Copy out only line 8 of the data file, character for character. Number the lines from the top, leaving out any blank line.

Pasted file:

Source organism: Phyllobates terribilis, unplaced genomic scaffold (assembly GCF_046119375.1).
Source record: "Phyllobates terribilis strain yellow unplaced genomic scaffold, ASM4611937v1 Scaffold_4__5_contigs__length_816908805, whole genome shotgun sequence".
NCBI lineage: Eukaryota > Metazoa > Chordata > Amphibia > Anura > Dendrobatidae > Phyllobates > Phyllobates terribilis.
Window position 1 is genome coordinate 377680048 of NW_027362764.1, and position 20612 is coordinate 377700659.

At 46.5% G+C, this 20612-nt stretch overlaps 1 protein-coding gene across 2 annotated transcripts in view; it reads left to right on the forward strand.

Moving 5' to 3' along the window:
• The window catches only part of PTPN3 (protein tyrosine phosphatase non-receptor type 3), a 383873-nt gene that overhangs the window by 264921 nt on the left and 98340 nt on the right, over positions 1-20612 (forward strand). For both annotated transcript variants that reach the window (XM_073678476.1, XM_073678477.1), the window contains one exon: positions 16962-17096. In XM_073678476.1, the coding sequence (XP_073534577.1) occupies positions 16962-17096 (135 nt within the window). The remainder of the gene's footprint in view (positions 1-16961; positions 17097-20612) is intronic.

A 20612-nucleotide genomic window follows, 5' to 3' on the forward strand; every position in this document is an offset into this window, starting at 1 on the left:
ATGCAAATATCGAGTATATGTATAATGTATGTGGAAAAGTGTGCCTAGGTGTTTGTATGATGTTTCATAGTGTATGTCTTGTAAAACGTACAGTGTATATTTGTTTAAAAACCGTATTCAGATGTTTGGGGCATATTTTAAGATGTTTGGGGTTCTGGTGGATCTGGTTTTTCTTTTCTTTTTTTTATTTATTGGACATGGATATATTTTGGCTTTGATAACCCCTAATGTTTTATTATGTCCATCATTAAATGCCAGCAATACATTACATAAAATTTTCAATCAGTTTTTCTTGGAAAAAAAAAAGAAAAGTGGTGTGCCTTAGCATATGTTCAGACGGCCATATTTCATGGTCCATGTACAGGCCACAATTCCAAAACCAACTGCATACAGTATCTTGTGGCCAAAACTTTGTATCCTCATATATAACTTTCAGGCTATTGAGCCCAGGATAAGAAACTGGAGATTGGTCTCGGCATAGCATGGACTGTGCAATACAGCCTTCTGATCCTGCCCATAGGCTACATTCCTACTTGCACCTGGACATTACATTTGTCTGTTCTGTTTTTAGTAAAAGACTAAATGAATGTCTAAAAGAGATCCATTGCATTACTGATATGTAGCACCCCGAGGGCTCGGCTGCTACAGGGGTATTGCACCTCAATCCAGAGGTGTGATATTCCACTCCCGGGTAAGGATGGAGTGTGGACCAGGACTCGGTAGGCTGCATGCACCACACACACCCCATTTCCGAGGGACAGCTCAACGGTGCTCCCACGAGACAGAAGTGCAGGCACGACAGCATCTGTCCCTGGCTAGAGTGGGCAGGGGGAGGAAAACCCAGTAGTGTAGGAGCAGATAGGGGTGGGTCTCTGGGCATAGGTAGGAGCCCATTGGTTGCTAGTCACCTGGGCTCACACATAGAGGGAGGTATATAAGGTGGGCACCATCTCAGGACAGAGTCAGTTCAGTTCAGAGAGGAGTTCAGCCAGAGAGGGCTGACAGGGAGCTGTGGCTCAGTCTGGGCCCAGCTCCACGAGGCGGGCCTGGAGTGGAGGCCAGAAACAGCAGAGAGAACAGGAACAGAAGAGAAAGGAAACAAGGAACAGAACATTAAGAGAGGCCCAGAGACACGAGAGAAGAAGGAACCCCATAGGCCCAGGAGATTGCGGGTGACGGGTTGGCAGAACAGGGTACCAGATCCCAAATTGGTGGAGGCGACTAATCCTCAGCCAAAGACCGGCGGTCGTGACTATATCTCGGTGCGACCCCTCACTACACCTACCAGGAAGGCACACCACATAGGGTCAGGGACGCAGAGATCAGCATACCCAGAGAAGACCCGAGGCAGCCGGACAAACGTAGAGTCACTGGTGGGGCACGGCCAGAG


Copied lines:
A 20612-nucleotide genomic window follows, 5' to 3' on the forward strand; every position in this document is an offset into this window, starting at 1 on the left: